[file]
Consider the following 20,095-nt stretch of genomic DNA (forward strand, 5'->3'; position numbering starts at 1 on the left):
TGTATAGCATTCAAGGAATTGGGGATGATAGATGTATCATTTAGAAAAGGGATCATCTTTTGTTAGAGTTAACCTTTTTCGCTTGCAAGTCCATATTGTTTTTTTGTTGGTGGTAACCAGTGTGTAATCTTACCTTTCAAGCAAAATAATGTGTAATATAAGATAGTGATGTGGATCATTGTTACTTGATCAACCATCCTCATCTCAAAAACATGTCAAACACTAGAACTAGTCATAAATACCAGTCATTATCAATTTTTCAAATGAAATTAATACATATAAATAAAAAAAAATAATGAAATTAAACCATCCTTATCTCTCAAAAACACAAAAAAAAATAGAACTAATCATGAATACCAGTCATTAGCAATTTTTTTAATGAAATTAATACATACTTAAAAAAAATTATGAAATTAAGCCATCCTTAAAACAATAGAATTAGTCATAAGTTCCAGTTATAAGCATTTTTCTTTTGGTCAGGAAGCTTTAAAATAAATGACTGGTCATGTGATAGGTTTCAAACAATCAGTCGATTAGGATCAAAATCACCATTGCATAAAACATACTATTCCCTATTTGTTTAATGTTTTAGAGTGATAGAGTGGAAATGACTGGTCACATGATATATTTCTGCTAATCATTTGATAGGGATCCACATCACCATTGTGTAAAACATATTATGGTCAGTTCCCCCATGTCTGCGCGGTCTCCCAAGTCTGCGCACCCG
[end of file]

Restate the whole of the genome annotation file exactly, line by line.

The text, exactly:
Consider the following 20,095-nt stretch of genomic DNA (forward strand, 5'->3'; position numbering starts at 1 on the left):
TGTATAGCATTCAAGGAATTGGGGATGATAGATGTATCATTTAGAAAAGGGATCATCTTTTGTTAGAGTTAACCTTTTTCGCTTGCAAGTCCATATTGTTTTTTTGTTGGTGGTAACCAGTGTGTAATCTTACCTTTCAAGCAAAATAATGTGTAATATAAGATAGTGATGTGGATCATTGTTACTTGATCAACCATCCTCATCTCAAAAACATGTCAAACACTAGAACTAGTCATAAATACCAGTCATTATCAATTTTTCAAATGAAATTAATACATATAAATAAAAAAAAATAATGAAATTAAACCATCCTTATCTCTCAAAAACACAAAAAAAAATAGAACTAATCATGAATACCAGTCATTAGCAATTTTTTTAATGAAATTAATACATACTTAAAAAAAATTATGAAATTAAGCCATCCTTAAAACAATAGAATTAGTCATAAGTTCCAGTTATAAGCATTTTTCTTTTGGTCAGGAAGCTTTAAAATAAATGACTGGTCATGTGATAGGTTTCAAACAATCAGTCGATTAGGATCAAAATCACCATTGCATAAAACATACTATTCCCTATTTGTTTAATGTTTTAGAGTGATAGAGTGGAAATGACTGGTCACATGATATATTTCTGCTAATCATTTGATAGGGATCCACATCACCATTGTGTAAAACATATTATGGTCAGTTCCCCCATGTCTGCGCGGTCTCCCAAGTCTGCGCACCCG